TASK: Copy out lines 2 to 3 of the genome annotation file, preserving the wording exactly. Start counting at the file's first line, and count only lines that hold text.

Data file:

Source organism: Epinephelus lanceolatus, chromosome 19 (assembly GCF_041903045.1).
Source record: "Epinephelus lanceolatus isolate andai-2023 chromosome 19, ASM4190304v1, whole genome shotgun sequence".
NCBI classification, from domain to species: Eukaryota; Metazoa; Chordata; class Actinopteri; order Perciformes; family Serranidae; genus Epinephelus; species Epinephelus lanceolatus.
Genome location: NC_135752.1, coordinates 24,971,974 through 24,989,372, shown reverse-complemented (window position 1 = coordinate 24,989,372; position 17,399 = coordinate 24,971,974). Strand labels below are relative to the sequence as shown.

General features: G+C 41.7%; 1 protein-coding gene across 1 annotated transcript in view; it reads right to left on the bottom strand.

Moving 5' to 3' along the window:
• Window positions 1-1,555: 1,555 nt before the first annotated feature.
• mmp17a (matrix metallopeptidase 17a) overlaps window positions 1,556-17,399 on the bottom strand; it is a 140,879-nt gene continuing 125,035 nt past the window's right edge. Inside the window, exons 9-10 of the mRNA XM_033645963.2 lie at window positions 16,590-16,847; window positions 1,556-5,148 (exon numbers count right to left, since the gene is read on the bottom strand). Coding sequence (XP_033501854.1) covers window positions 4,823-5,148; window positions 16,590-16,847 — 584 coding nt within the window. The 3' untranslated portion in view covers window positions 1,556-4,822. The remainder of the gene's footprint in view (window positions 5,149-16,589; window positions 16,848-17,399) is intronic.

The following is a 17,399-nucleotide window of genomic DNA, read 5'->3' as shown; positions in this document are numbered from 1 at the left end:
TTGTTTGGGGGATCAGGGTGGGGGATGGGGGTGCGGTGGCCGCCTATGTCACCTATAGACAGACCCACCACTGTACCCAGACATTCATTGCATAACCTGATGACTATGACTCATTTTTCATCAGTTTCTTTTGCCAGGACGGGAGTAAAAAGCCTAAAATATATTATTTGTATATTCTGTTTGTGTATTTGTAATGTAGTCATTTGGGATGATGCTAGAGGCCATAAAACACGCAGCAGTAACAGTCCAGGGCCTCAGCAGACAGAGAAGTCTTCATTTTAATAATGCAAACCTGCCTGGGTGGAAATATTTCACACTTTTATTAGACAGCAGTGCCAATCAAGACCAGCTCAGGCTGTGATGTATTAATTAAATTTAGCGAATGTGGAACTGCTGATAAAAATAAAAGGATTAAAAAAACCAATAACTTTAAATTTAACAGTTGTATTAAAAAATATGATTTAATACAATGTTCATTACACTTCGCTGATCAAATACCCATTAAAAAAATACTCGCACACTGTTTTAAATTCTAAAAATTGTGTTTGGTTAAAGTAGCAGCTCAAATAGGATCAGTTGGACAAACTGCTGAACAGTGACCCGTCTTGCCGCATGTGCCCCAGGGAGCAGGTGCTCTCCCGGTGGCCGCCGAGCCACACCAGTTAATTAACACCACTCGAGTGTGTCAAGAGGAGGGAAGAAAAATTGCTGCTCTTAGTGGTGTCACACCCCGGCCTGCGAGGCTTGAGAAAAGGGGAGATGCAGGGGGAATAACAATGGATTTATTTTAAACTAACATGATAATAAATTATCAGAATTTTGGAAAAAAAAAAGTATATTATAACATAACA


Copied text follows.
Source record: "Epinephelus lanceolatus isolate andai-2023 chromosome 19, ASM4190304v1, whole genome shotgun sequence".
NCBI classification, from domain to species: Eukaryota; Metazoa; Chordata; class Actinopteri; order Perciformes; family Serranidae; genus Epinephelus; species Epinephelus lanceolatus.